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(ĕmbä`mĭng, ĭm–), practice of preserving the body after death by artificial means. The custom was prevalent among many ancient peoples and still survives in many cultures. It was highly developed in dynastic Egypt, where it was used for some 30 cent. Although the embalming methods of the Egyptians varied according to the wealth and rank of the deceased, bodies were usually immersed for several weeks in a soda solution after the body cavities had been filled with resins and spices. Viscera were sometimes embalmed separately and either replaced in the body or preserved in canopic jars. Traditional embalming methods were largely abandoned with the spread of Christianity, but preservation of bodies continued in Egypt for several centuries. The corpse was no longer eviscerated but was packed in salts and spices and then wrapped in linen sheets. Modern methods originated in the 17th cent. in attempts to preserve anatomical specimens. Although practiced in Europe, the custom of routinely embalming corpses before burial is most widespread in North America. Formaldehyde, the essential element in embalming fluids today, is injected into the vascular system as the blood is drained out. In some cases embalming fluid is also pumped into the body cavities. See funeral customsfuneral customs,
rituals surrounding the death of a human being and the subsequent disposition of the corpse. Such rites may serve to mark the passage of a person from life into death, to secure the welfare of the dead, to comfort the living, and to protect the living from the
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; mummymummy,
dead human or animal body preserved by embalming or by unusual natural conditions. As a rule mummies are from ancient times. The word is of Arabic derivation and refers primarily to the burials found in Egypt, where the practice of mummification was perfected over the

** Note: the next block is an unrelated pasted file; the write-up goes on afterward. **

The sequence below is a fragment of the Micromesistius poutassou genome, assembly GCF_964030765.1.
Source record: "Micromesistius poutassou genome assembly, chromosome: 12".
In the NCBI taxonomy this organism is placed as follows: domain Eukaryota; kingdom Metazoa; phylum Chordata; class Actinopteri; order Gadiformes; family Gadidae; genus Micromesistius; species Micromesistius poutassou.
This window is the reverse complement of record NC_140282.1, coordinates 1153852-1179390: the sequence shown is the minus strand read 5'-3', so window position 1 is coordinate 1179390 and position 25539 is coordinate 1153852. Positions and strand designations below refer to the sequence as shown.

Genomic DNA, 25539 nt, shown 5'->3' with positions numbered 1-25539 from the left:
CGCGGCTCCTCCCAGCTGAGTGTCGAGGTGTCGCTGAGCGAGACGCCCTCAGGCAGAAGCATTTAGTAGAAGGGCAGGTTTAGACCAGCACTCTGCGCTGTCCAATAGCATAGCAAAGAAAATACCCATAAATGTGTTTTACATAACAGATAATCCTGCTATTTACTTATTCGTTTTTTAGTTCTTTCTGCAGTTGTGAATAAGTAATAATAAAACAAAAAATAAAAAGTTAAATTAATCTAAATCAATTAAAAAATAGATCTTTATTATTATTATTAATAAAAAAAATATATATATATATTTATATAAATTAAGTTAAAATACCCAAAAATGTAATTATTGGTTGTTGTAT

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See C. G. Strub and L. G. Frederick, Principles and Practice of Embalming (4th ed. 1967).



(from balsam; the term originated from the fact that in antiquity aromatic substances and tars were used to embalm corpses), the steps taken to prevent a dead body from decomposing.

In embalming, all the body tissues are soaked in antiseptics and preservatives that hinder the activity of putrefactive bacteria and block the spontaneous disintegration of tissues. Embalming is performed for pedagogical, scientific, and legal purposes and to preserve the bodies of outstanding persons. Various methods are used, some to preserve the body temporarily, others to do so indefinitely. In antiquity embalming was done with balsams, a variety of plant fluids that prevent putrefaction. The creators of embalming were the ancient Egyptians, who for religious reasons did not bury the dead. There is no extant accurate description of the method they used. It is known that after the viscera and brain were removed, the body was soaked in various aromatic substances (such as myrrh and senna), wrapped in linens moistened with glue and gum, and allowed to dry (mummification). This method markedly altered the color and size of the tissues but preserved the body (mummy) for centuries.